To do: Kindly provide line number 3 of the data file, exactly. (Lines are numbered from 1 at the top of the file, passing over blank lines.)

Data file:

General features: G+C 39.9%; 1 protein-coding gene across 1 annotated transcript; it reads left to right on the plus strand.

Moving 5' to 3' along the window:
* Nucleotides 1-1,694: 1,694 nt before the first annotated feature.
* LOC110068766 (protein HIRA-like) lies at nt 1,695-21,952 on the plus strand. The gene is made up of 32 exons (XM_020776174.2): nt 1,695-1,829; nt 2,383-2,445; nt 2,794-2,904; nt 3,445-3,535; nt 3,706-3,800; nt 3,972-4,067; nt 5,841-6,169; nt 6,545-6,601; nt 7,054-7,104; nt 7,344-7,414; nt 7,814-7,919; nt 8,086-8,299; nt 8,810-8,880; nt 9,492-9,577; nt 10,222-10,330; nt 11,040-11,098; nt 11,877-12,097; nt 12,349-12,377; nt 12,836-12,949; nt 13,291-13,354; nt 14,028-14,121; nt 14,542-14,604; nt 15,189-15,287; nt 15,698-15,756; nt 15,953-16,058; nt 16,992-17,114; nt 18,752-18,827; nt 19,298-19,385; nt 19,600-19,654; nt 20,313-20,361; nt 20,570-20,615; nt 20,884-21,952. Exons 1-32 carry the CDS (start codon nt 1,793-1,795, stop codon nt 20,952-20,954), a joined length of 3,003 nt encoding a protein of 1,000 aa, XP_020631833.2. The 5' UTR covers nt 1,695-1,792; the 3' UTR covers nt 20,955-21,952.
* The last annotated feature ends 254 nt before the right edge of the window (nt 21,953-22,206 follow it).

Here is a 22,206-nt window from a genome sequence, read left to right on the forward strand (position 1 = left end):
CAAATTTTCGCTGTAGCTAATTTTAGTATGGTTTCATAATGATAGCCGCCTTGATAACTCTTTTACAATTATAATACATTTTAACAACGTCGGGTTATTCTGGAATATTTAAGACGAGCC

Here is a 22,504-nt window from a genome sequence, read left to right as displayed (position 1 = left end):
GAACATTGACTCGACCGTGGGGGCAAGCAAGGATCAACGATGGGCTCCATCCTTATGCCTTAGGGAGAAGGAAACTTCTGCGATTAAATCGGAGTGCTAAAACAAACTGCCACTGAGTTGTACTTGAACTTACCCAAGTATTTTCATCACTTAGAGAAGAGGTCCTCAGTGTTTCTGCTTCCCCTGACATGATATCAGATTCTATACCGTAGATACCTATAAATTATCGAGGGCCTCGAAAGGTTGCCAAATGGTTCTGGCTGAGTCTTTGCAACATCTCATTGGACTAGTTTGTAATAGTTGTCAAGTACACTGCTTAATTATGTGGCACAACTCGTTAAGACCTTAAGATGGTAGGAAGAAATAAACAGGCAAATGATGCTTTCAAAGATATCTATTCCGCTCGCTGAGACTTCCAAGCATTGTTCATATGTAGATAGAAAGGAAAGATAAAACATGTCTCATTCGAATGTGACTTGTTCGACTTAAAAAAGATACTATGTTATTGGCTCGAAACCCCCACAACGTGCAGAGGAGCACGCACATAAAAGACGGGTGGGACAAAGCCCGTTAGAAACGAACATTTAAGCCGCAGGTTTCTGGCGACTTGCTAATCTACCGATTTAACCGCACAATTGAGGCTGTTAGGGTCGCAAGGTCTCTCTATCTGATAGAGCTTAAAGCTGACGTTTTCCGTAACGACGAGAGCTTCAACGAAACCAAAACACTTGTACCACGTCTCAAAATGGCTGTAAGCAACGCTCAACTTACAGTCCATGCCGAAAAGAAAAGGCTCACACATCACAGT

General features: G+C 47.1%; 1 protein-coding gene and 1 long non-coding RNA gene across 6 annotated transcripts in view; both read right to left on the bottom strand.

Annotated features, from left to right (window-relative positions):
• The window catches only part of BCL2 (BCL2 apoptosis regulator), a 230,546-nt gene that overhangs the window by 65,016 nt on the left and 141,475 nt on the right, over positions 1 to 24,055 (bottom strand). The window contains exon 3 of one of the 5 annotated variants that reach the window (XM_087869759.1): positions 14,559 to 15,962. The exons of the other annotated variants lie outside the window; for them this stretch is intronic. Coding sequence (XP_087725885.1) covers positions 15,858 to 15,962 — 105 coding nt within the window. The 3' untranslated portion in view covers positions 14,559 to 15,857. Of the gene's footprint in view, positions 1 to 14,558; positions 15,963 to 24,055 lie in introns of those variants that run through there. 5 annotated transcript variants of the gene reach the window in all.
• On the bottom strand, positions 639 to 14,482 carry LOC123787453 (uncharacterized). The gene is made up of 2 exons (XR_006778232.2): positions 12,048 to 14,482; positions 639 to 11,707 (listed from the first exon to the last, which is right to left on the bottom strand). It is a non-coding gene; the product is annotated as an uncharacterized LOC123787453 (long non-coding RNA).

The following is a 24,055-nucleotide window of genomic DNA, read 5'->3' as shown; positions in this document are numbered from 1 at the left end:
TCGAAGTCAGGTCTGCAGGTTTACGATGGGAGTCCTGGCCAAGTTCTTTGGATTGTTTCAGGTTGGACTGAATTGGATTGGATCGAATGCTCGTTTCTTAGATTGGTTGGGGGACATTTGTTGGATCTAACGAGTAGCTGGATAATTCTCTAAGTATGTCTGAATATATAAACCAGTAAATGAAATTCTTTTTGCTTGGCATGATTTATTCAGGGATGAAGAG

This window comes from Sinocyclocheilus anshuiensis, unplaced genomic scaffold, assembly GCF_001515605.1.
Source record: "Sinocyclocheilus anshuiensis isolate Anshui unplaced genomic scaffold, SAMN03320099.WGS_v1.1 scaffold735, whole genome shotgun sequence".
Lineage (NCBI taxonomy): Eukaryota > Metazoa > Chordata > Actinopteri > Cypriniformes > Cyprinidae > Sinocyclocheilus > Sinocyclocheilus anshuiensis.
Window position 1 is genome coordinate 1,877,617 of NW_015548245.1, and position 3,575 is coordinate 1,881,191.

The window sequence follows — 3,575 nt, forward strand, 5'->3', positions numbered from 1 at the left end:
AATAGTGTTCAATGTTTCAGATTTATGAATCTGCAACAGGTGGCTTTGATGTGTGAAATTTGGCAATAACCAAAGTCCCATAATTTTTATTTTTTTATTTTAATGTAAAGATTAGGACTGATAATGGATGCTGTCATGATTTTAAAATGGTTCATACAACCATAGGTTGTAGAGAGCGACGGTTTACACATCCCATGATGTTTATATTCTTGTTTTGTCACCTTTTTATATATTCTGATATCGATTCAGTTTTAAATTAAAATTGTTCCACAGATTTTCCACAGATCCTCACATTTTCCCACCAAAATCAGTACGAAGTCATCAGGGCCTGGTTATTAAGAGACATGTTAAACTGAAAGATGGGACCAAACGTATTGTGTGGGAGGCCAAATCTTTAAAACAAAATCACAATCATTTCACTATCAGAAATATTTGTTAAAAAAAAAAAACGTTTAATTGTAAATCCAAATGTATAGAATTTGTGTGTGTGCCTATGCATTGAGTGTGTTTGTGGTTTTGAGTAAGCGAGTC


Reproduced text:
* Nucleotides 1-1,694: 1,694 nt before the first annotated feature.